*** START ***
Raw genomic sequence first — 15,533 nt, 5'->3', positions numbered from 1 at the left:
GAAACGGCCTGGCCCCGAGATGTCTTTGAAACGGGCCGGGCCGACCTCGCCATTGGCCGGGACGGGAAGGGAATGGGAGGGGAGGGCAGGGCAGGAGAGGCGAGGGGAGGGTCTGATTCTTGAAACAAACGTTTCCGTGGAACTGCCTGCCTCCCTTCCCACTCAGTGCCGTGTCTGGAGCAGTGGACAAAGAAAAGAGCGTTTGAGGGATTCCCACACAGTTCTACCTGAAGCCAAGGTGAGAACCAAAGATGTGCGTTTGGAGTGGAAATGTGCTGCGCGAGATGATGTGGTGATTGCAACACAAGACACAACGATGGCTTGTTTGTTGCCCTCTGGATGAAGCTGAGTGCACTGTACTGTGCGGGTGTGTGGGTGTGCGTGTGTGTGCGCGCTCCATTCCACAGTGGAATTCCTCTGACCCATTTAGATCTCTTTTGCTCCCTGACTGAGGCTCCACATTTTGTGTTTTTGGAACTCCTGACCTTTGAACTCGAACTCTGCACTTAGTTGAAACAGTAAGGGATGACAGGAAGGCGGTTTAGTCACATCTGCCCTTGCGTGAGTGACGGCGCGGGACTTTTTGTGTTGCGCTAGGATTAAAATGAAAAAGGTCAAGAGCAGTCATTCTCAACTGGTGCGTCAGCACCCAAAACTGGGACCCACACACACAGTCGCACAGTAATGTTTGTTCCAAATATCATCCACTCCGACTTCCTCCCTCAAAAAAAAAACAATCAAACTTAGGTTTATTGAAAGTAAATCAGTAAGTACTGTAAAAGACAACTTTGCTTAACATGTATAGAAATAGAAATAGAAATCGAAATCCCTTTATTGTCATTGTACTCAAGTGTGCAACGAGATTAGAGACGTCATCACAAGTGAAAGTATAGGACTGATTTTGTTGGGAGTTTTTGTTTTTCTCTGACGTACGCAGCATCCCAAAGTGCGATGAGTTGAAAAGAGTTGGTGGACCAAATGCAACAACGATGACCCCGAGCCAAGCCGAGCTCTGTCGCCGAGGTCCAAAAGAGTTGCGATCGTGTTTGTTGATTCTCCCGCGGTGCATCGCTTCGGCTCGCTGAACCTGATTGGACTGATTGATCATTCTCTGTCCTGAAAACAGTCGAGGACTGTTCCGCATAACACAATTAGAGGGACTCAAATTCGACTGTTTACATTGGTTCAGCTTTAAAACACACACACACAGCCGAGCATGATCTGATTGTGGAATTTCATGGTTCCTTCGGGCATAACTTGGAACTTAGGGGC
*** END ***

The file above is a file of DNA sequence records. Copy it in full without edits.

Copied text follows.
Raw genomic sequence first — 15,533 nt, 5'->3', positions numbered from 1 at the left:
GAAACGGCCTGGCCCCGAGATGTCTTTGAAACGGGCCGGGCCGACCTCGCCATTGGCCGGGACGGGAAGGGAATGGGAGGGGAGGGCAGGGCAGGAGAGGCGAGGGGAGGGTCTGATTCTTGAAACAAACGTTTCCGTGGAACTGCCTGCCTCCCTTCCCACTCAGTGCCGTGTCTGGAGCAGTGGACAAAGAAAAGAGCGTTTGAGGGATTCCCACACAGTTCTACCTGAAGCCAAGGTGAGAACCAAAGATGTGCGTTTGGAGTGGAAATGTGCTGCGCGAGATGATGTGGTGATTGCAACACAAGACACAACGATGGCTTGTTTGTTGCCCTCTGGATGAAGCTGAGTGCACTGTACTGTGCGGGTGTGTGGGTGTGCGTGTGTGTGCGCGCTCCATTCCACAGTGGAATTCCTCTGACCCATTTAGATCTCTTTTGCTCCCTGACTGAGGCTCCACATTTTGTGTTTTTGGAACTCCTGACCTTTGAACTCGAACTCTGCACTTAGTTGAAACAGTAAGGGATGACAGGAAGGCGGTTTAGTCACATCTGCCCTTGCGTGAGTGACGGCGCGGGACTTTTTGTGTTGCGCTAGGATTAAAATGAAAAAGGTCAAGAGCAGTCATTCTCAACTGGTGCGTCAGCACCCAAAACTGGGACCCACACACACAGTCGCACAGTAATGTTTGTTCCAAATATCATCCACTCCGACTTCCTCCCTCAAAAAAAAAACAATCAAACTTAGGTTTATTGAAAGTAAATCAGTAAGTACTGTAAAAGACAACTTTGCTTAACATGTATAGAAATAGAAATAGAAATCGAAATCCCTTTATTGTCATTGTACTCAAGTGTGCAACGAGATTAGAGACGTCATCACAAGTGAAAGTATAGGACTGATTTTGTTGGGAGTTTTTGTTTTTCTCTGACGTACGCAGCATCCCAAAGTGCGATGAGTTGAAAAGAGTTGGTGGACCAAATGCAACAACGATGACCCCGAGCCAAGCCGAGCTCTGTCGCCGAGGTCCAAAAGAGTTGCGATCGTGTTTGTTGATTCTCCCGCGGTGCATCGCTTCGGCTCGCTGAACCTGATTGGACTGATTGATCATTCTCTGTCCTGAAAACAGTCGAGGACTGTTCCGCATAACACAATTAGAGGGACTCAAATTCGACTGTTTACATTGGTTCAGCTTTAAAACACACACACACAGCCGAGCATGATCTGATTGTGGAATTTCATGGTTCCTTCGGGCATAACTTGGAACTTAGGGGC